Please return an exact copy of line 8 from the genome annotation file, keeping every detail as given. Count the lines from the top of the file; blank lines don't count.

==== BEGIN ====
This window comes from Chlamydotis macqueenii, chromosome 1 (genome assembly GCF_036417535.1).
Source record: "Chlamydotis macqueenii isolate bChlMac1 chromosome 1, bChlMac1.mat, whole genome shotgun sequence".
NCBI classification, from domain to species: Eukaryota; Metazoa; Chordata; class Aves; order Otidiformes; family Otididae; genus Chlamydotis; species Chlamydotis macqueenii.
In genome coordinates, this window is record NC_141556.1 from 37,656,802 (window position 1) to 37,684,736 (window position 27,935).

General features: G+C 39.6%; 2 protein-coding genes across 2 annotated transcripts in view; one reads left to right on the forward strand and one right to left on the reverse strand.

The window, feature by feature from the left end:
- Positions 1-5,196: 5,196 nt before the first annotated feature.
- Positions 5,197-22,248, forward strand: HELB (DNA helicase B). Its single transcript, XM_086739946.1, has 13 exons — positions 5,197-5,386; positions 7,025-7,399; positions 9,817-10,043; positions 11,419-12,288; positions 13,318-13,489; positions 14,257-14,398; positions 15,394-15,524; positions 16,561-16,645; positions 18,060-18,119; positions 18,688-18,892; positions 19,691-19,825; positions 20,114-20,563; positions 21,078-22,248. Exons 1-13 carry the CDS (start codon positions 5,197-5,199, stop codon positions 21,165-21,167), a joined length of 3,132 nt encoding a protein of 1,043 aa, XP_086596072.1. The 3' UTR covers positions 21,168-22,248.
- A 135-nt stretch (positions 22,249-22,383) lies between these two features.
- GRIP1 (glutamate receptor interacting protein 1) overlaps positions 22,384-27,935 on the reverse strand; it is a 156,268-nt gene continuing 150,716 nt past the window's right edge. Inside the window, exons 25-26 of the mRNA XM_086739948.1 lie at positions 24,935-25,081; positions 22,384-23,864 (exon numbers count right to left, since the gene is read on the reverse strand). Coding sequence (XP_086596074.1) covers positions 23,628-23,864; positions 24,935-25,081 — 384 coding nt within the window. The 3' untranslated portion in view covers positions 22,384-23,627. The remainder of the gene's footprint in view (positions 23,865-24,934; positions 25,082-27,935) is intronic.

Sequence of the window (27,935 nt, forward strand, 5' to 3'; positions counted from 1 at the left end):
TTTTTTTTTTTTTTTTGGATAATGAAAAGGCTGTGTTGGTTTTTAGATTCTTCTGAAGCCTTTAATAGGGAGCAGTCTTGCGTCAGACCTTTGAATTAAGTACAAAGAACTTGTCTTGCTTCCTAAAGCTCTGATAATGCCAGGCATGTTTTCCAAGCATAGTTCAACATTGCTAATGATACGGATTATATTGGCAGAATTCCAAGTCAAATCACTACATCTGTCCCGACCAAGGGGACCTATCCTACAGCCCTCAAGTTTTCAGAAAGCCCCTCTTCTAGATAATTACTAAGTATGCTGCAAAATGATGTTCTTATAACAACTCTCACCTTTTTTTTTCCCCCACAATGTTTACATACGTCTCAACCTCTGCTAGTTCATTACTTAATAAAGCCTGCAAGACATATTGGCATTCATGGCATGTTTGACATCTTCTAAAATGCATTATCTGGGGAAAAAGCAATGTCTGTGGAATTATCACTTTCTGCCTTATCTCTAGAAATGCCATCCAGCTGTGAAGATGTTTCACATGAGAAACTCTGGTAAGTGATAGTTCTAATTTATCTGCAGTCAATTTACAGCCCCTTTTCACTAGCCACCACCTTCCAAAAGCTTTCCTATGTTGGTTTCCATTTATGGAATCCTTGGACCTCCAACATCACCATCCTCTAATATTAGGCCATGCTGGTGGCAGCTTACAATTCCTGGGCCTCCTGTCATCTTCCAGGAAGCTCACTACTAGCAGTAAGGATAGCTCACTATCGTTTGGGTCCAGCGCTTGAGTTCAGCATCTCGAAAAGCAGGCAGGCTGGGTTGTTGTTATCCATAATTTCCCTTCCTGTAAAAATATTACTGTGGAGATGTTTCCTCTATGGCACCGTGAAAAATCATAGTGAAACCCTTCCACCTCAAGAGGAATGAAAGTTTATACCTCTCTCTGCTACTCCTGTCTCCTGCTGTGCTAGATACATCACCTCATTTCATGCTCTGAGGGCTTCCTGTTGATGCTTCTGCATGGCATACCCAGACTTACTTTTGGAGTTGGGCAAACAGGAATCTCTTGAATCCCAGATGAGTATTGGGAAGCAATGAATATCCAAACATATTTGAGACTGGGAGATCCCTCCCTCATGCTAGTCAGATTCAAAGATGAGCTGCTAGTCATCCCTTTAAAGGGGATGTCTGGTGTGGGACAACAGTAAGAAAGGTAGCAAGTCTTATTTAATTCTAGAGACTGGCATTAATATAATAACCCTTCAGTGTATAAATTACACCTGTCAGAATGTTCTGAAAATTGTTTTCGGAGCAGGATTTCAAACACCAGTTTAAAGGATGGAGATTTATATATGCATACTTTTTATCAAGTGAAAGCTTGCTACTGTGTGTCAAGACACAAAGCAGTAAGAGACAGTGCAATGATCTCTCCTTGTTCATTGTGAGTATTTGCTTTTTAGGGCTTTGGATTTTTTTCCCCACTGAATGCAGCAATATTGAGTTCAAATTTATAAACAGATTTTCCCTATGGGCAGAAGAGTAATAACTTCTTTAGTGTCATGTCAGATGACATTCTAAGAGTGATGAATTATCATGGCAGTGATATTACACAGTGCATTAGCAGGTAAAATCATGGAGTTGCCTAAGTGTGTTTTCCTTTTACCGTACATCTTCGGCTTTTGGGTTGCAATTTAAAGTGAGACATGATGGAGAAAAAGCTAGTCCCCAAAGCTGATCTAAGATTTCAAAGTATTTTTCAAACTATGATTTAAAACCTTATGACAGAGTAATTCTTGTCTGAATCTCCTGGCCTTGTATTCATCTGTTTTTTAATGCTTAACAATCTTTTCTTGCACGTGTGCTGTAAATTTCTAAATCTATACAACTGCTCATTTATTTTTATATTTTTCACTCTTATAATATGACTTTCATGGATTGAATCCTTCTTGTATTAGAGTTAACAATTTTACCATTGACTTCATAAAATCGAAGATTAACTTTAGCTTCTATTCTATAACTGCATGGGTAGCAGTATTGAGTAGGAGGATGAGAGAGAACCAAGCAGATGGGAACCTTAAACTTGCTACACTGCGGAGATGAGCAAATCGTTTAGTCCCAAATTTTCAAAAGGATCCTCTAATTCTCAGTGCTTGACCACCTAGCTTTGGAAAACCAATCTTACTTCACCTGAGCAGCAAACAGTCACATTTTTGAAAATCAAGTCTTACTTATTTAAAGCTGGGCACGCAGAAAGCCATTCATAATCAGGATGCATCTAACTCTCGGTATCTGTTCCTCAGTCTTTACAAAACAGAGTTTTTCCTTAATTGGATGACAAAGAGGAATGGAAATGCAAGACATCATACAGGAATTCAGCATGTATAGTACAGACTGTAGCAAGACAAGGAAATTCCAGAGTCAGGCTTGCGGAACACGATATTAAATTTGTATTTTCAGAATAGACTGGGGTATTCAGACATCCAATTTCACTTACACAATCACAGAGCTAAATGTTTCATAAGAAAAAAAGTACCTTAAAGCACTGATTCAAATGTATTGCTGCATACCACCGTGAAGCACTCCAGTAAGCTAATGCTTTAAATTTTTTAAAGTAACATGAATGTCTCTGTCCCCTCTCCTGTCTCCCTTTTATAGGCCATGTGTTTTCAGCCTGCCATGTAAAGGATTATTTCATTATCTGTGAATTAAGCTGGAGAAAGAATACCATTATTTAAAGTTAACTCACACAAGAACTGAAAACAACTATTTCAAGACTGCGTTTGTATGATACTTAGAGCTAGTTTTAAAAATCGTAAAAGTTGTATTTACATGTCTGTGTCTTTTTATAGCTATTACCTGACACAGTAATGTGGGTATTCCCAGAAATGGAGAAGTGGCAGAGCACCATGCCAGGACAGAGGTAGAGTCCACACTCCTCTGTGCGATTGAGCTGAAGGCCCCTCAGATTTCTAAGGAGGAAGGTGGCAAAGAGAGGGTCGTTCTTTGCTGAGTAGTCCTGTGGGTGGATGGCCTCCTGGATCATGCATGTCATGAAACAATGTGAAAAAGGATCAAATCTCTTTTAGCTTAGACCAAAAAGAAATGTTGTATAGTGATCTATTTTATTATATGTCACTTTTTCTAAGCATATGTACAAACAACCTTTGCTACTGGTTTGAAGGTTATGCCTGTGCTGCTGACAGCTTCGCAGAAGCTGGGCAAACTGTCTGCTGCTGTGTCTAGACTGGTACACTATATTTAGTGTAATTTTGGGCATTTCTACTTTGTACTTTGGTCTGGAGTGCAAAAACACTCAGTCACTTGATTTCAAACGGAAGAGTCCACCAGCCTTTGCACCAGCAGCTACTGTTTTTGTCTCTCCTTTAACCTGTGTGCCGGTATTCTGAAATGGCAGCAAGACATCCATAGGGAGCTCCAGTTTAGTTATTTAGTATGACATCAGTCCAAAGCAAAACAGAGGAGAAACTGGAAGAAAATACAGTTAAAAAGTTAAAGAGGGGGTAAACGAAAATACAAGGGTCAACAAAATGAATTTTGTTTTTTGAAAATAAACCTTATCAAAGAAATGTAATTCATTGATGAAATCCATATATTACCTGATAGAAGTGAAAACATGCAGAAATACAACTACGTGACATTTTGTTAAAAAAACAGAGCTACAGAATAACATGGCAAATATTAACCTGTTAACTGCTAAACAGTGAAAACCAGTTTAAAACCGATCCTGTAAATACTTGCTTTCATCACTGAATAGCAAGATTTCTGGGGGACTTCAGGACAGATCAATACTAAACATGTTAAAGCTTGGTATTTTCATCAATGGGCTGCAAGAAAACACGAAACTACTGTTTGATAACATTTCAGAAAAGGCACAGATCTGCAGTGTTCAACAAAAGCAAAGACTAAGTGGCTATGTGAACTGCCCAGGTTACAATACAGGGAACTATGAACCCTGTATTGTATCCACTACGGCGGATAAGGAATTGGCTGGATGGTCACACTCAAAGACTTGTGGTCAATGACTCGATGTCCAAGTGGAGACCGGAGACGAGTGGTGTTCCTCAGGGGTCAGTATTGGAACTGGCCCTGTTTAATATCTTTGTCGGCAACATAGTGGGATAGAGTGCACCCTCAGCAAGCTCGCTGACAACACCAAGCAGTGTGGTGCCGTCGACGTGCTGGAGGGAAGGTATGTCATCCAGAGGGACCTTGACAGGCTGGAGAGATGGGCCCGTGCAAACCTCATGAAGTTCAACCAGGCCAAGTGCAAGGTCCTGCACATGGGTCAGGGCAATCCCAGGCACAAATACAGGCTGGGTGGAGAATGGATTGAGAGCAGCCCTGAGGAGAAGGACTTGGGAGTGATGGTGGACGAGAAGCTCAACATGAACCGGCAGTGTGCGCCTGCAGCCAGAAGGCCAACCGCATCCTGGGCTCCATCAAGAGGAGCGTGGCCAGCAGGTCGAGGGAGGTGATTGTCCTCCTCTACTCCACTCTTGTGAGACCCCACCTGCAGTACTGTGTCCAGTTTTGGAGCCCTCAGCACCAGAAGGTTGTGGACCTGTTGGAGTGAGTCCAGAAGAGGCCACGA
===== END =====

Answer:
- Positions 5,197-22,248, forward strand: HELB (DNA helicase B). Its single transcript, XM_086739946.1, has 13 exons — positions 5,197-5,386; positions 7,025-7,399; positions 9,817-10,043; positions 11,419-12,288; positions 13,318-13,489; positions 14,257-14,398; positions 15,394-15,524; positions 16,561-16,645; positions 18,060-18,119; positions 18,688-18,892; positions 19,691-19,825; positions 20,114-20,563; positions 21,078-22,248. Exons 1-13 carry the CDS (start codon positions 5,197-5,199, stop codon positions 21,165-21,167), a joined length of 3,132 nt encoding a protein of 1,043 aa, XP_086596072.1. The 3' UTR covers positions 21,168-22,248.